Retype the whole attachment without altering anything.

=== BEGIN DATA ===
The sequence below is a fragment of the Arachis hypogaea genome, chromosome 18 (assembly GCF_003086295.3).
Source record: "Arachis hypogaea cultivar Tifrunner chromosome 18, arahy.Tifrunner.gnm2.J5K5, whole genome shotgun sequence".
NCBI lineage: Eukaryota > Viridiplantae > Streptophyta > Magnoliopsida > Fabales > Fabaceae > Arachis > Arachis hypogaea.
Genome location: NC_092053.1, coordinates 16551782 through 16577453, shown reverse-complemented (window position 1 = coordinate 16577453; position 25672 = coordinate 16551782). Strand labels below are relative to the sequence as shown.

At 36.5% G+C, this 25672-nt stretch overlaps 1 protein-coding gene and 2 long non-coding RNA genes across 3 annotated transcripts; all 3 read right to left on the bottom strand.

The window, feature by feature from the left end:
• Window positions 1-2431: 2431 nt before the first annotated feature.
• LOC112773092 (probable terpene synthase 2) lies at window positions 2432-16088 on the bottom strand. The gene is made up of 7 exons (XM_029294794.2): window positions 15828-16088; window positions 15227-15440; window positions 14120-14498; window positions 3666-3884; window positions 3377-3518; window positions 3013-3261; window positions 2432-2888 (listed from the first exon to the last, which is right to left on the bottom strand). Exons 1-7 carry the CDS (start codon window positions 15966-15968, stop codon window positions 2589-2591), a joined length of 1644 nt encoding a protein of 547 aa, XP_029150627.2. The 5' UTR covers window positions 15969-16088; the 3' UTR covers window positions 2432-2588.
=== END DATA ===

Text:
The sequence below is a fragment of the Arachis hypogaea genome, chromosome 18 (assembly GCF_003086295.3).
Source record: "Arachis hypogaea cultivar Tifrunner chromosome 18, arahy.Tifrunner.gnm2.J5K5, whole genome shotgun sequence".
NCBI lineage: Eukaryota > Viridiplantae > Streptophyta > Magnoliopsida > Fabales > Fabaceae > Arachis > Arachis hypogaea.
Genome location: NC_092053.1, coordinates 16551782 through 16577453, shown reverse-complemented (window position 1 = coordinate 16577453; position 25672 = coordinate 16551782). Strand labels below are relative to the sequence as shown.

At 36.5% G+C, this 25672-nt stretch overlaps 1 protein-coding gene and 2 long non-coding RNA genes across 3 annotated transcripts; all 3 read right to left on the bottom strand.

The window, feature by feature from the left end:
• Window positions 1-2431: 2431 nt before the first annotated feature.
• LOC112773092 (probable terpene synthase 2) lies at window positions 2432-16088 on the bottom strand. The gene is made up of 7 exons (XM_029294794.2): window positions 15828-16088; window positions 15227-15440; window positions 14120-14498; window positions 3666-3884; window positions 3377-3518; window positions 3013-3261; window positions 2432-2888 (listed from the first exon to the last, which is right to left on the bottom strand). Exons 1-7 carry the CDS (start codon window positions 15966-15968, stop codon window positions 2589-2591), a joined length of 1644 nt encoding a protein of 547 aa, XP_029150627.2. The 5' UTR covers window positions 15969-16088; the 3' UTR covers window positions 2432-2588.